Индекс УДК 330.3, 316.323, 316.324
Дата публикации: 26.07.2018

Urban agglomerations: positive and negative features of the urbanization of modern society

Sher M.L., Shevchenko O.P., Kovaleva O.V., Mironov L. V.
1. Sher Marina Leonidovna
PhD Economic Sciences, docent,
Associate Professor of the Department of Economics,
SKF FGBOU VO "Russian State University of Justice"
Russia, Krasnodar.
2. Shevchenko Olga Pavlovna
PhD Economics,
associate professor of economics department
Federal State Educational Establishment "Kuban State Agrarian University".
Russia, Krasnodar.
3. Kovaleva Olga Victorovna
PhD of Engineering Sciences,
Associate Professor of Geoecology and Nature
Administration Department, "Kuban State University"
Russia, Krasnodar.
4. Mironov Leonid Valerievitch
2-st year magistracy student of Pedagogy, Psychology and Communication Studies faculty, Federal State Educational Establishment "Kuban State University", Russia, Krasnodar.
Abstract: The authors in their article highlight the positive and negative impact of urbanization on the life of society, the state of the current development of urban agglomerations, their perspectives and main features, as well as the degree of harmful environmental impact of urbanization on the environment and the opportunities for its reduction
Keywords: urban agglomerations, modern society, features of urbanization, environmental problems

The city is an integral system. In his body, such structural components as the population, material and material environment, natural environment, social, spiritual, psychological environment are allocated. There are two main classes of urban models, and five models of urban systems. These are the so-called concentric zones, the resettlement of the inhabitants according to the level of well-being and the functions of cities.

  1. The isolated state of Thunen:
  2. Concentric model of Burgess.
  3. The Hoyt Sector Model.
  4. Multi-nuclear model of Ulman-Harris.
  5. Factor ecology.

Five models of the city system:

  1. Model of the central places of the Crystal — Lyosha.
  2. Zipf’s rule.
  3. Diffusion of the innovations of the Hagerstrand.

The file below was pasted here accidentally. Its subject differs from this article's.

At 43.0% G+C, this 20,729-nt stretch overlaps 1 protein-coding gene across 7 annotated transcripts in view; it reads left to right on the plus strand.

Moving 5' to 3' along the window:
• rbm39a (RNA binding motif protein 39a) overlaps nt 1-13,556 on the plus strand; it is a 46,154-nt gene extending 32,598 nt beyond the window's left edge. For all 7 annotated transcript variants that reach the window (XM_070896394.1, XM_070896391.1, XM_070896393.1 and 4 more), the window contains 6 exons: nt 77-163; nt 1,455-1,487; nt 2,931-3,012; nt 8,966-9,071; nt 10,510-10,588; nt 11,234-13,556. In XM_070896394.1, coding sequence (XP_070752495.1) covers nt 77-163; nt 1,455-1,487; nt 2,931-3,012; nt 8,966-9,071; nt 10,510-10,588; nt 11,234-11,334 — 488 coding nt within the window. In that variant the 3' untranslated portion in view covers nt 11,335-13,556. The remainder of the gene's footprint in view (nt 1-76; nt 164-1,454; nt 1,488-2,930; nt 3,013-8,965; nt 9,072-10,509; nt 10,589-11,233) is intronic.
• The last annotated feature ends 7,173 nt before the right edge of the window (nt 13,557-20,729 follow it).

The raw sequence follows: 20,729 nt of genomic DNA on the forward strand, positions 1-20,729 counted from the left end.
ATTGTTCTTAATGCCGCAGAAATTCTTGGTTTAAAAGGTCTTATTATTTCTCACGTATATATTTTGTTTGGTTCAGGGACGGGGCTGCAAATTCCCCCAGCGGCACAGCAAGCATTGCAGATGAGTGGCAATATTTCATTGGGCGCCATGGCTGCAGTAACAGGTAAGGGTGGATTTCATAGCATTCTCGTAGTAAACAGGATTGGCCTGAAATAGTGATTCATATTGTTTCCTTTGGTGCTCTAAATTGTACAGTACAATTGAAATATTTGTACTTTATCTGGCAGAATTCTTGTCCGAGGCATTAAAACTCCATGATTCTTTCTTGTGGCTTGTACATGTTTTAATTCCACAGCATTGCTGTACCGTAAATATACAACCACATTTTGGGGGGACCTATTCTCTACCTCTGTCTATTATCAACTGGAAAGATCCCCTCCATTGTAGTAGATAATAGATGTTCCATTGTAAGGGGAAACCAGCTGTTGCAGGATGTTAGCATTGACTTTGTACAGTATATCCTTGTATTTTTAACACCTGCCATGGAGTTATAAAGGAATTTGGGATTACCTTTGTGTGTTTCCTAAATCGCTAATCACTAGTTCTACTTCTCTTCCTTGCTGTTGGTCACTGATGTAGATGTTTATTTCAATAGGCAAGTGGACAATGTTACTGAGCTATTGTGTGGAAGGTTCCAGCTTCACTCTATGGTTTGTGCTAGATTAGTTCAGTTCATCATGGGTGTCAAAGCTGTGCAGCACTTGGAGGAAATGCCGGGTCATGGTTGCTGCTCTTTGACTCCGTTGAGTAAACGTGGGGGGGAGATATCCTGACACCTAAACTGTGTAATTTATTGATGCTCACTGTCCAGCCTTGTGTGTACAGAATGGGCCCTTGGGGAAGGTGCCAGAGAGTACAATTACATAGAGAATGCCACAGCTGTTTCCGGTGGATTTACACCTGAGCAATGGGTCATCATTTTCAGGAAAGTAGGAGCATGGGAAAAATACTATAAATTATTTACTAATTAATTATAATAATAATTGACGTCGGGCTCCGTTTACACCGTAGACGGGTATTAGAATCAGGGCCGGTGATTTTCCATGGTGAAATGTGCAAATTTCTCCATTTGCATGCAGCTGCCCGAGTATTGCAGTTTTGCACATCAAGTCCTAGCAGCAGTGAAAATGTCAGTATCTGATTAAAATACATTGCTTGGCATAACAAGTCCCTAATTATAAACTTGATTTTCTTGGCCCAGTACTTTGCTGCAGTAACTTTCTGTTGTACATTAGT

4. Gravitational models and potential field theory.
  5. Model of the main potentials.

According to the theory of concentric zones (Chicago School) in the spatial structure of the city are:

— the central business district in which the main commercial enterprises, shops, entertainment institutions, administrative institutions are located;

— a mixed zone where residential buildings and commercial enterprises coexist;

— the working area where the workers’ dwellings are located;

— a residential zone of middle class, where mainly single-family mansions are concentrated, in them live officials and people of intellectual labor;

— a privileged zone where representatives of the higher and middle class live, high-ranking administrators and the creative elite, rather, a suburb, and not a city.

According to the «sectoral» theory (Hoyot), the focus is on the analysis of the city’s sectors in connection with the development of transport routes and already built-up areas. Structure — sectors of different scale and quality of the environment with the top in the center of the city. The main factors of sectoral dynamics are the cost of land and transport arteries. Sectors develop along transport routes, and the quality and functional profile of the territory is determined by the price of land, which depends, first of all, on the prestige of the place.